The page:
AT&T has laid out a plan that means genuine MDUs get 500 Mbps coax delivered G.fast connections, while in 22 particular major metro areas, AT&T will go the extra mile and install fiber for ultra-fast internet (read 1 Gbps) for apartment and condominiums but only in those areas. These are obviously those with high yielding broadband services.

AT&T said that it recently completed a trial of G.fast in Minneapolis, the first of the 8 initial launch cities to have live G.fast properties.

The G.fast solution will be rolled out in Boston, Denver, Minneapolis, New York City, Philadelphia, Phoenix, Seattle and Tampa and in the very near future AT&T will add MDUs 14 other metros including Albany, Baltimore

Buffalo, Cincinnati, Colorado Springs, Hartford, Omaha, Pittsburgh, Portland, Providence, Richmond, Rochester, Washington DC and Salt Lake City.

Each of these last 14 metros are outside of AT&T’s traditional 21-state home internet service-area – places where you would expect to find Verizon fixed line services or services from Cincinnati Bell and CenturyLink. Whether or not Verizon or other telcos will help by providing backhaul is not mentioned but offering 500 Mbps service in the backyard of Comcast, in Philadelphia, is a slap in the face to the largest cableco in the US.

We wrote about G.fast providing internet access to apartment and condo units over existing coaxial cables earlier this year and noted Sckipio trials and AT&T discussions of G.fast over coax, in the press at the same time. We are fairly sure AT&T will use both Sckipio and Broadcom chips in providing different flavors of G.fast within their network. Also in another story today we have talked about Adtran offering a product that uses bonded VDSL2 35b lines to backhaul G.fast for MDUs, which we suspect is also being used as part of the rapid roll-out for AT&T, which doesn’t even have to extend fiber trenches in order to reach the MDU basement and can do it on lines which either it owns, or Verizon owns. Of course that Adtran announcement may be entirely unrelated, or related to other US telcos or its strongholds in Europe, such asd Deutsche Telekom.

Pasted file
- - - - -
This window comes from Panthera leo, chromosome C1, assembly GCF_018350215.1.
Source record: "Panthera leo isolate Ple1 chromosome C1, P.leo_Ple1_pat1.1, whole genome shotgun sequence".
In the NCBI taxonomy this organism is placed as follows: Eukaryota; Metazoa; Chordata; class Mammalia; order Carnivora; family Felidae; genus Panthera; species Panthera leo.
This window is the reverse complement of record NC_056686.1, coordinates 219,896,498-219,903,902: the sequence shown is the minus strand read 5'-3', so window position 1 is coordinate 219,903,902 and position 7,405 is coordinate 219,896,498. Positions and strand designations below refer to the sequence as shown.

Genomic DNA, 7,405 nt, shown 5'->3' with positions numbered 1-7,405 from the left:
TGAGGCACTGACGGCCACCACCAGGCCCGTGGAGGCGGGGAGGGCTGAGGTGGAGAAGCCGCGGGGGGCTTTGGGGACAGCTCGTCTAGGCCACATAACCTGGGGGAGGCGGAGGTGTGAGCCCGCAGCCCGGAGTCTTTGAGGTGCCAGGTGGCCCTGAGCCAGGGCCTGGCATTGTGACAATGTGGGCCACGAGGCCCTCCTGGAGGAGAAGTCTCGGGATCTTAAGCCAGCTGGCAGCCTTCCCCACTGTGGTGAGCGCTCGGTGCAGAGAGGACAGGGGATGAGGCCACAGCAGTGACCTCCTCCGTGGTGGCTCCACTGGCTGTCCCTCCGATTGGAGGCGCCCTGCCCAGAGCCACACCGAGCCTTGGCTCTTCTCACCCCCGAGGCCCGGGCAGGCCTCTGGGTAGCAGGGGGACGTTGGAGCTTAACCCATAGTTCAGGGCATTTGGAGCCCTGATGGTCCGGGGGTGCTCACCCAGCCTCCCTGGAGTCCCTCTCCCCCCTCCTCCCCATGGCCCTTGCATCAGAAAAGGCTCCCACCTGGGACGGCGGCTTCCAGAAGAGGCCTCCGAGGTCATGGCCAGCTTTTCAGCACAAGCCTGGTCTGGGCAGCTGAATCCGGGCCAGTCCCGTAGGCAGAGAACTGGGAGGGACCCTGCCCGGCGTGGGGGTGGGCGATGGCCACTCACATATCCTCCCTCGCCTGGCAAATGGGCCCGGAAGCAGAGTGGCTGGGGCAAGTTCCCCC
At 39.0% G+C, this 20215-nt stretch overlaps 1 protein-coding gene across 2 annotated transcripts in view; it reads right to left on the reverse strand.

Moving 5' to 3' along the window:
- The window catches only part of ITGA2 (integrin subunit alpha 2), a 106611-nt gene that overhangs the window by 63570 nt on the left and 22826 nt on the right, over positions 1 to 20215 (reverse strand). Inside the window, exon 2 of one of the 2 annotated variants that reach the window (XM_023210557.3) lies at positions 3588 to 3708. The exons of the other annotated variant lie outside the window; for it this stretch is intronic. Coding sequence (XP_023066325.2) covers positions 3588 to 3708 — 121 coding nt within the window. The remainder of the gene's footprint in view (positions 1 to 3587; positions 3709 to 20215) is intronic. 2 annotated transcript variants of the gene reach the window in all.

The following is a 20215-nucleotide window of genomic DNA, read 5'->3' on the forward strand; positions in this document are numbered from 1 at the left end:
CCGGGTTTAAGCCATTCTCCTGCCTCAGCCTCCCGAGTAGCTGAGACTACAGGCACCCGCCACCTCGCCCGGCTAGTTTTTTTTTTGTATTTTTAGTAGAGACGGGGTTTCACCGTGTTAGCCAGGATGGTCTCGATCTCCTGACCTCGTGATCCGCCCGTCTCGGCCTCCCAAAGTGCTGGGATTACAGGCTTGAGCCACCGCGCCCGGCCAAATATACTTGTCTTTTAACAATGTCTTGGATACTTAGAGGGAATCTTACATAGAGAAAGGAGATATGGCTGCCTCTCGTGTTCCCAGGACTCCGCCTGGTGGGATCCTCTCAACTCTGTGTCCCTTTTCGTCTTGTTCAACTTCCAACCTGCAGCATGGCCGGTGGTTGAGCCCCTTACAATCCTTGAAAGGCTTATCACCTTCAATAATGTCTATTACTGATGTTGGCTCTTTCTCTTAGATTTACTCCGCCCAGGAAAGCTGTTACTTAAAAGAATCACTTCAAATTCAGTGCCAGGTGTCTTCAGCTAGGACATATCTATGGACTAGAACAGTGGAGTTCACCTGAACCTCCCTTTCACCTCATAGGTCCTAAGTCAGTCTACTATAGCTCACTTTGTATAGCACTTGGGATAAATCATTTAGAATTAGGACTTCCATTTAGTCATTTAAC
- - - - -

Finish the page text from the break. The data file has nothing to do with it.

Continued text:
Verizon has been entirely silent on its plans to offer better broadband to arrest its decline in fixed broadband, but its best move may be to abdicate service in favor of an outsider, like AT&T, using some of its copper for backhaul – stranger things have happened. Investors have been on at Verizon to sell off its fixed line business for years.

Using G.fast will minimize disruption inside an MDU and there’s no need to place new wiring in each residence. It looks to us like AT&T is using G.fast first generation chips using up to 106 MHz of baseband, and will later move to the 212 MHz variant and speeds closer to 1 Gbps.

But the huge news is the way this can now be sold as an entire cable package – offering like for like. From the get go residents can take broadband and DirecTV, without installing a dish at their individual units. We assume that a channel stacking switch on the roof of the MDU can deliver the TV programs over the same coax, but it could also mean that these are delivered over broadband. However given that AT&T does not have head end assets throughout some of these regions, we suspect the CCSS is the way to go. Later fixed telephony over the broadband line could be offered as well.